As a component of lithium-ion batteries, cobalt has become one of the single most important contributors to modern industry. However, the conditions in which it is mined are often dangerous, cramped, and frequently use child labour.
Back in January, Amnesty International released a heartbreaking report (PDF) describing the brutal conditions many cobalt miners face, particularly in the Democratic Republic of the Congo:
Not only are state officials aware of the mining activities taking place in unauthorized locations, but they also financially benefit from them. Officials from a range of different government and security agencies control access to unauthorized mining sites and demand illegal payments from artisanal miners. During their visits, researchers saw officials wearing uniforms and others who identified themselves as working for governmental agencies at three unauthorized mining sites. In Kasulo, they saw uniformed police and were approached by two men out of uniform, and one in uniform, who said that they were members of the mines police. These men told the researchers to leave the area as foreigners were not allowed to visit mines sites without official permission, and demanded that the researchers pay a fine. Artisanal miners at these and other sites complained that the mines police and other officials demand payments from them for each sack of ore or to work on the site.
A Ministry of Mines official confirmed to researchers that none of these agencies are authorized to collect payments (referred to in the mining areas as “taxes”) from artisanal miners. The evidence suggests that the state officials are extorting illegal payments from artisanal miners, while turning a blind eye to the unsafe conditions in which miners work that breach DRC’s own laws, including the prohibition on child labour in mines.
As with other, similar, reports of human rights abuses deep within the global supply chain, I assumed that this would rapidly be forgotten. After all, cobalt has been on the U.S. Department of Labor’s rather depressing “List of Goods Produced by Child Labor or Forced Labor” since 2009 (PDF), and very little has come of it.
However, Todd C. Frankel recently investigated cobalt mining for the Washington Post and it’s making headlines all over again:
The Post traced this cobalt pipeline and, for the first time, showed how cobalt mined in these harsh conditions ends up in popular consumer products. It moves from small-scale Congolese mines to a single Chinese company — Congo DongFang International Mining, part of one of the world’s biggest cobalt producers, Zhejiang Huayou Cobalt — that for years has supplied some of the world’s largest battery makers. They, in turn, have produced the batteries found inside products such as Apple’s iPhones — a finding that calls into question corporate assertions that they are capable of monitoring their supply chains for human rights abuses or child labor.
These raw materials are extremely hard to trace — I encourage you to read both reports. This is particularly true when there is effectively one large company controlling much of the global supply of cobalt, and there is financial incentive to make the cobalt as difficult to trace as possible.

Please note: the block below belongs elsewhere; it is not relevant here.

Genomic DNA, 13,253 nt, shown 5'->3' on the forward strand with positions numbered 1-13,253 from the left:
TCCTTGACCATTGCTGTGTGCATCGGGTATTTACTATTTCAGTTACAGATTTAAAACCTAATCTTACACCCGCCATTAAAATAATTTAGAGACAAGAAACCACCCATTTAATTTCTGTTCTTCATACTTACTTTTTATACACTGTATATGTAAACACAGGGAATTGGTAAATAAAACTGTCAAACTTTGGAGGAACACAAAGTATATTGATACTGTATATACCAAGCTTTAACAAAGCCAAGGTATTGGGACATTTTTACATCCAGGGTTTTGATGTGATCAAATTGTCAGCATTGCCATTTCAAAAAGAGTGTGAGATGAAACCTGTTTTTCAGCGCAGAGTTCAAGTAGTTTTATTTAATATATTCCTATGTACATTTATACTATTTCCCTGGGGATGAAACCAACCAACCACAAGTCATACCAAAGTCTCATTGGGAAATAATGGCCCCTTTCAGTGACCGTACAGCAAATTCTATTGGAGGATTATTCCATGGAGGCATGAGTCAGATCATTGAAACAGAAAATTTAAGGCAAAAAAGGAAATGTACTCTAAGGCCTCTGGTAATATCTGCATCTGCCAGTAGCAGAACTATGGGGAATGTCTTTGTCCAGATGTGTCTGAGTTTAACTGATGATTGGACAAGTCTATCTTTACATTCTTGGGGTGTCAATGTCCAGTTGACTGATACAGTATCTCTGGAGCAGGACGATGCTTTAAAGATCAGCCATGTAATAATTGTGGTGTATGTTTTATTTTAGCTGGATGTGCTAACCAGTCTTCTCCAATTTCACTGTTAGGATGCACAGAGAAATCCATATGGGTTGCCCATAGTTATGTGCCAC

There are lots of ways to address this, but something that may prove most effective is to treat cobalt as a conflict material. Under Dodd-Frank, any products from American companies that use tin, tantalum, tungsten, and gold are required to be certified conflict-free. Amnesty International notes how powerful an adjustment to that legislation could be:
Yet it is clear that these companies are currently failing to operationalise the OECD’s five step due diligence process beyond whatever measures they have put in place for 3T and gold. One company explicitly admitted and others implied that this is because cobalt is not covered under US legislation, clearly underscoring the value of law in influencing corporate behaviour.
Unlike with Amnesty’s report, some major tech and automotive companies responded to the specific allegations within the Post’s story. Just one — Apple — has committed to conflict-free certification:
Starting in 2017, Apple will internally treat cobalt as a conflict mineral, requiring all cobalt refiners to agree to outside supply-chain audits and conduct risk assessments. The company also will soon, for the first time, include cobalt in an annual update of due-diligence efforts for its conflict-minerals supply chain. This goes beyond what current OECD guidelines call for. Apple also supports adding cobalt to the U.S. conflict-minerals law, which currently requires American firms to try to verify the source of tin, tungsten, titanium and gold used in their products.
As the American consumer electronics industry is one of the world’s largest, this policy change could have a significant positive impact on the worldwide cobalt industry.
But, while there are people working in tremendously awful labour conditions around the world in many industries, we should expect that every company practices due diligence and ensures that the raw materials used in its products were not unearthed by slaves, children, or people risking their lives. This should not need to be stated, nor should Apple’s commitment feel like something that differentiates their products from their competitors’. This is basic human decency: an expectation, more than anything.